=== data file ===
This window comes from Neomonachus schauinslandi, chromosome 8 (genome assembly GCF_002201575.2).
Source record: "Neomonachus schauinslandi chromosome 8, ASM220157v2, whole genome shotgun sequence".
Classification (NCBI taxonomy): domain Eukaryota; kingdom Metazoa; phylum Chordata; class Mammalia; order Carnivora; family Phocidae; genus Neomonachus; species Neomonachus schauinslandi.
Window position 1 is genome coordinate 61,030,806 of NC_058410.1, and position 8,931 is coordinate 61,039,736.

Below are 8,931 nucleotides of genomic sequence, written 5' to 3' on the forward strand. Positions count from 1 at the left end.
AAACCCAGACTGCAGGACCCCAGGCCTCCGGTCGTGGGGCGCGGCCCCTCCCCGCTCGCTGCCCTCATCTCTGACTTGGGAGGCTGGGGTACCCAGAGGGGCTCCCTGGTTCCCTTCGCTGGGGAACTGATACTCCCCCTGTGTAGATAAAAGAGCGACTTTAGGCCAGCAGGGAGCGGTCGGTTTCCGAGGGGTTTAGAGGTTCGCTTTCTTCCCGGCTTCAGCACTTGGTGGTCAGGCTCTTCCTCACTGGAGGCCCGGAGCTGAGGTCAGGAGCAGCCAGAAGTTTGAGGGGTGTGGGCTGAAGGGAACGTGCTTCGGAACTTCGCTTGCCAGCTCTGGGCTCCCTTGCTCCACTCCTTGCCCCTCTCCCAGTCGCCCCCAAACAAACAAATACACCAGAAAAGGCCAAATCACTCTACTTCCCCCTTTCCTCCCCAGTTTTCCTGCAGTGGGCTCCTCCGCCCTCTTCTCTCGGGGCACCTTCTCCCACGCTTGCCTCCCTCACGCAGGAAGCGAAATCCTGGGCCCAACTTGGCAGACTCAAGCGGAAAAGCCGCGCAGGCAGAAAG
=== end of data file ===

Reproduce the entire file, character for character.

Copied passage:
This window comes from Neomonachus schauinslandi, chromosome 8 (genome assembly GCF_002201575.2).
Source record: "Neomonachus schauinslandi chromosome 8, ASM220157v2, whole genome shotgun sequence".
Classification (NCBI taxonomy): domain Eukaryota; kingdom Metazoa; phylum Chordata; class Mammalia; order Carnivora; family Phocidae; genus Neomonachus; species Neomonachus schauinslandi.
Window position 1 is genome coordinate 61,030,806 of NC_058410.1, and position 8,931 is coordinate 61,039,736.

Below are 8,931 nucleotides of genomic sequence, written 5' to 3' on the forward strand. Positions count from 1 at the left end.
AAACCCAGACTGCAGGACCCCAGGCCTCCGGTCGTGGGGCGCGGCCCCTCCCCGCTCGCTGCCCTCATCTCTGACTTGGGAGGCTGGGGTACCCAGAGGGGCTCCCTGGTTCCCTTCGCTGGGGAACTGATACTCCCCCTGTGTAGATAAAAGAGCGACTTTAGGCCAGCAGGGAGCGGTCGGTTTCCGAGGGGTTTAGAGGTTCGCTTTCTTCCCGGCTTCAGCACTTGGTGGTCAGGCTCTTCCTCACTGGAGGCCCGGAGCTGAGGTCAGGAGCAGCCAGAAGTTTGAGGGGTGTGGGCTGAAGGGAACGTGCTTCGGAACTTCGCTTGCCAGCTCTGGGCTCCCTTGCTCCACTCCTTGCCCCTCTCCCAGTCGCCCCCAAACAAACAAATACACCAGAAAAGGCCAAATCACTCTACTTCCCCCTTTCCTCCCCAGTTTTCCTGCAGTGGGCTCCTCCGCCCTCTTCTCTCGGGGCACCTTCTCCCACGCTTGCCTCCCTCACGCAGGAAGCGAAATCCTGGGCCCAACTTGGCAGACTCAAGCGGAAAAGCCGCGCAGGCAGAAAG